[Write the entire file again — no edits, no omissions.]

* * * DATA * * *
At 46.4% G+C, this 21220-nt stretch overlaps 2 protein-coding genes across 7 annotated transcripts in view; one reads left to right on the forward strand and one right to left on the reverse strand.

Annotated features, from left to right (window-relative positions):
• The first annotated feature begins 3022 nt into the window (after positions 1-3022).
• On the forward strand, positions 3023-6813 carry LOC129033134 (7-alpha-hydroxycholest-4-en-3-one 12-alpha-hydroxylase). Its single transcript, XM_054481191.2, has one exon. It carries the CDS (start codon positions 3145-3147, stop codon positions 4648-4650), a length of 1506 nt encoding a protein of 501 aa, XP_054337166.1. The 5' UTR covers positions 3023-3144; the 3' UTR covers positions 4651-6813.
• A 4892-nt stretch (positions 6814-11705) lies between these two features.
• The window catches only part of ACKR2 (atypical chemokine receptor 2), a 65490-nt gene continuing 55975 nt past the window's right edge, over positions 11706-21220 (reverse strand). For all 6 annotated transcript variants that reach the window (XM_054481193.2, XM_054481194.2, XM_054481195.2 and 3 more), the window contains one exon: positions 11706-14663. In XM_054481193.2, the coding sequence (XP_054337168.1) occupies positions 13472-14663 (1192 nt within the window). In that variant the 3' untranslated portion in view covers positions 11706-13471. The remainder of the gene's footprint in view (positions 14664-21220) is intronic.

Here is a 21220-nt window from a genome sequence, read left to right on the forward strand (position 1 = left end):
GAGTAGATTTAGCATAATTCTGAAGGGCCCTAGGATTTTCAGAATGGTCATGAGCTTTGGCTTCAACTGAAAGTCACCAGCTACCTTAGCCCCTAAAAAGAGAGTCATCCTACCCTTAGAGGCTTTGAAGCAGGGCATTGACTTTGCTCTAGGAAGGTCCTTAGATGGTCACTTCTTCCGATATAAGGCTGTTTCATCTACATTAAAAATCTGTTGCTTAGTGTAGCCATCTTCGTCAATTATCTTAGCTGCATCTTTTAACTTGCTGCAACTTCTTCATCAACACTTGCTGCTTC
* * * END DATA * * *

At 46.4% G+C, this 21220-nt stretch overlaps 2 protein-coding genes across 7 annotated transcripts in view; one reads left to right on the forward strand and one right to left on the reverse strand.

Annotated features, from left to right (window-relative positions):
• The first annotated feature begins 3022 nt into the window (after positions 1-3022).
• On the forward strand, positions 3023-6813 carry LOC129033134 (7-alpha-hydroxycholest-4-en-3-one 12-alpha-hydroxylase). Its single transcript, XM_054481191.2, has one exon. It carries the CDS (start codon positions 3145-3147, stop codon positions 4648-4650), a length of 1506 nt encoding a protein of 501 aa, XP_054337166.1. The 5' UTR covers positions 3023-3144; the 3' UTR covers positions 4651-6813.
• A 4892-nt stretch (positions 6814-11705) lies between these two features.
• The window catches only part of ACKR2 (atypical chemokine receptor 2), a 65490-nt gene continuing 55975 nt past the window's right edge, over positions 11706-21220 (reverse strand). For all 6 annotated transcript variants that reach the window (XM_054481193.2, XM_054481194.2, XM_054481195.2 and 3 more), the window contains one exon: positions 11706-14663. In XM_054481193.2, the coding sequence (XP_054337168.1) occupies positions 13472-14663 (1192 nt within the window). In that variant the 3' untranslated portion in view covers positions 11706-13471. The remainder of the gene's footprint in view (positions 14664-21220) is intronic.

Here is a 21220-nt window from a genome sequence, read left to right on the forward strand (position 1 = left end):
GAGTAGATTTAGCATAATTCTGAAGGGCCCTAGGATTTTCAGAATGGTCATGAGCTTTGGCTTCAACTGAAAGTCACCAGCTACCTTAGCCCCTAAAAAGAGAGTCATCCTACCCTTAGAGGCTTTGAAGCAGGGCATTGACTTTGCTCTAGGAAGGTCCTTAGATGGTCACTTCTTCCGATATAAGGCTGTTTCATCTACATTAAAAATCTGTTGCTTAGTGTAGCCATCTTCGTCAATTATCTTAGCTGCATCTTTTAACTTGCTGCAACTTCTTCATCAACACTTGCTGCTTC